Tag Archives: diwali

Eggless Saffron Cookies (Nan Khatai)

8 Nov

In the introduction to my last recipe post (Eggplant Raita) you learnt about my love for Diwali and my zeal for recreating the Diwali spirit in the US by cooking up a storm. This recipe is a new addition to my repertoire of Diwali worthy dishes this year.

As a child, my favorite food memory of Diwali was the assortment of Indian sweets and cookies that could be found in every household. I fondly remember, the Nan Khatais(Eggless Saffron Cookies) that my mother bought form a local bakery to serve our guest during Diwali time. Since they were always store-bought I assumed that it would be too complicated to make them at home. Then I found this easy Nan Khatai recipe on the Moonsoon Spice website, and with a few minor modifications I was able to recreate a childhood favorite in less than thirty minutes.

I urge you to make and serve these sweet, crispy and flaky cookies to your guests with a warm cup or tea or coffee and you will automatically earn the title of “host/hostess with the mostess”.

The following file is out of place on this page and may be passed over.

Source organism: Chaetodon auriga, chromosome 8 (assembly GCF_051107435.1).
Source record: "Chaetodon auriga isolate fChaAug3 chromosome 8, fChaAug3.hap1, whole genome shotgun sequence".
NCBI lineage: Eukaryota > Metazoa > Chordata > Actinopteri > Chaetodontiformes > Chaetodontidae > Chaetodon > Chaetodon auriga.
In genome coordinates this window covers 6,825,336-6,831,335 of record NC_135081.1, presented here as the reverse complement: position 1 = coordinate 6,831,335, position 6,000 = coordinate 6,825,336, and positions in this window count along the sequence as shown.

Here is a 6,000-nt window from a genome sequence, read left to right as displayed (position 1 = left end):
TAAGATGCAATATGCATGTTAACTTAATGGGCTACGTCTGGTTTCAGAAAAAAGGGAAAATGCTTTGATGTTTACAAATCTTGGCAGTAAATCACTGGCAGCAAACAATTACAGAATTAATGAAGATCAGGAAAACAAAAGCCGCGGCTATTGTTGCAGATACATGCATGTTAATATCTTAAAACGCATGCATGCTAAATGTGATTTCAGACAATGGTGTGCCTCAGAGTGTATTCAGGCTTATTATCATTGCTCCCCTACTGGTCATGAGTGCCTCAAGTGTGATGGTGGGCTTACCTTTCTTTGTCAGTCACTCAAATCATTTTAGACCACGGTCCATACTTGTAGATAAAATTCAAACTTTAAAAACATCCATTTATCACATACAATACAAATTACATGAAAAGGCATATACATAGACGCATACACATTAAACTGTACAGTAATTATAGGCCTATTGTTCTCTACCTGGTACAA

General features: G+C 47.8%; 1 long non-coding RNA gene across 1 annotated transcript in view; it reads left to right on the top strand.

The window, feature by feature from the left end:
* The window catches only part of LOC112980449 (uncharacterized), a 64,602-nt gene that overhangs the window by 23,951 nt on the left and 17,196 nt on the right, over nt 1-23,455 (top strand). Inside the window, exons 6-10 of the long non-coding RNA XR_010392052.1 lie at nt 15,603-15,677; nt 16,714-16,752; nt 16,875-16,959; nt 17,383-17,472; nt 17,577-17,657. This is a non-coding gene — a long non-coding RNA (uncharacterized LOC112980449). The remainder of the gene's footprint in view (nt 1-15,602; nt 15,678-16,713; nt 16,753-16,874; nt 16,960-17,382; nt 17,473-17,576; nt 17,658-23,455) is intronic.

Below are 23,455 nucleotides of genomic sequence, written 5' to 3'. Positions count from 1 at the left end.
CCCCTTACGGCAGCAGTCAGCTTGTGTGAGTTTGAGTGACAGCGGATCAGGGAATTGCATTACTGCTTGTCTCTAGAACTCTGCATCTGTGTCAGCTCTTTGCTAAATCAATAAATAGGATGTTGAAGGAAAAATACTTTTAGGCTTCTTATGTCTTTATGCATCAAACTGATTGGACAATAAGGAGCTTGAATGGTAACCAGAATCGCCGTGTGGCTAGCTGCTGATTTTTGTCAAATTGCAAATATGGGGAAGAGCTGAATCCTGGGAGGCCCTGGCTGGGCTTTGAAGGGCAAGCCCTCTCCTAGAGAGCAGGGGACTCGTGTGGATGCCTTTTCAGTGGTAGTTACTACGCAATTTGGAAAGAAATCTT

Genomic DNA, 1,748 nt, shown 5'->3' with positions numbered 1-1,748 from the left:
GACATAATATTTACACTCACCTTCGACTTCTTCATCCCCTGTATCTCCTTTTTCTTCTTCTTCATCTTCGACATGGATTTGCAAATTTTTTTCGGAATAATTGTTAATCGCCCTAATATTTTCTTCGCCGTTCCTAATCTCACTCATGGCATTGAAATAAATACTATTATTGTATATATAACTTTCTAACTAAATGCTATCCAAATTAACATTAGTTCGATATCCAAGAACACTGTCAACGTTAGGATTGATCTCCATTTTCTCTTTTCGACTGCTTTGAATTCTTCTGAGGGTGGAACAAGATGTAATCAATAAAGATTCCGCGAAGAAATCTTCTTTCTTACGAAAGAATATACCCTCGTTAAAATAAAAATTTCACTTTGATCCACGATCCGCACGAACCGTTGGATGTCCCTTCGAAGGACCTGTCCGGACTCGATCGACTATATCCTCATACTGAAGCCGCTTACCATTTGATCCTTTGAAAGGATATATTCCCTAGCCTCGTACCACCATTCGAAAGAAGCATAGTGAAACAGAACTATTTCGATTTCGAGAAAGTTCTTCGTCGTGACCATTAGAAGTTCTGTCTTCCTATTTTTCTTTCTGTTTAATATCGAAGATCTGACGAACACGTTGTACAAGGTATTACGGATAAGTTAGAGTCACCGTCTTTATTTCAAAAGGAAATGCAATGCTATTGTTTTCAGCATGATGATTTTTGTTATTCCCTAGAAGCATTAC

Eggless Saffron Cookies (Nan Khatai)

Recipe: Adapted from Mosoon Spice’ Saffron Nan Khatai Recipe
Yield: 18-20
Time: Active: 12 minutes Inactive: 14-16 minutes

Ingredients:
1 stick (1/2 cup) salted butter, melted (See note)
1 tablespoon ghee/Indian clarified butter, melted
½ cup + 2 tablespoons of fine granulated or caster sugar
¼-½ teaspoon of saffron mixed in 1 tablespoon of warm milk
1 ½ cups All-purpose flour, sifted
1/8 teaspoon of baking soda
6 green cardamoms, crushed, peeled and powdered
¼ teaspoon of ground nutmeg
¼ teaspoon of cinnamon, powdered
Small pinch of salt (See note)
Few cashews or de-shelled pistachios for topping (Optional)

Note:

  • These cookies are traditionally made in ghee. If you want to make them the traditional way, substitute the 1 stick of butter with ½ cup of ghee.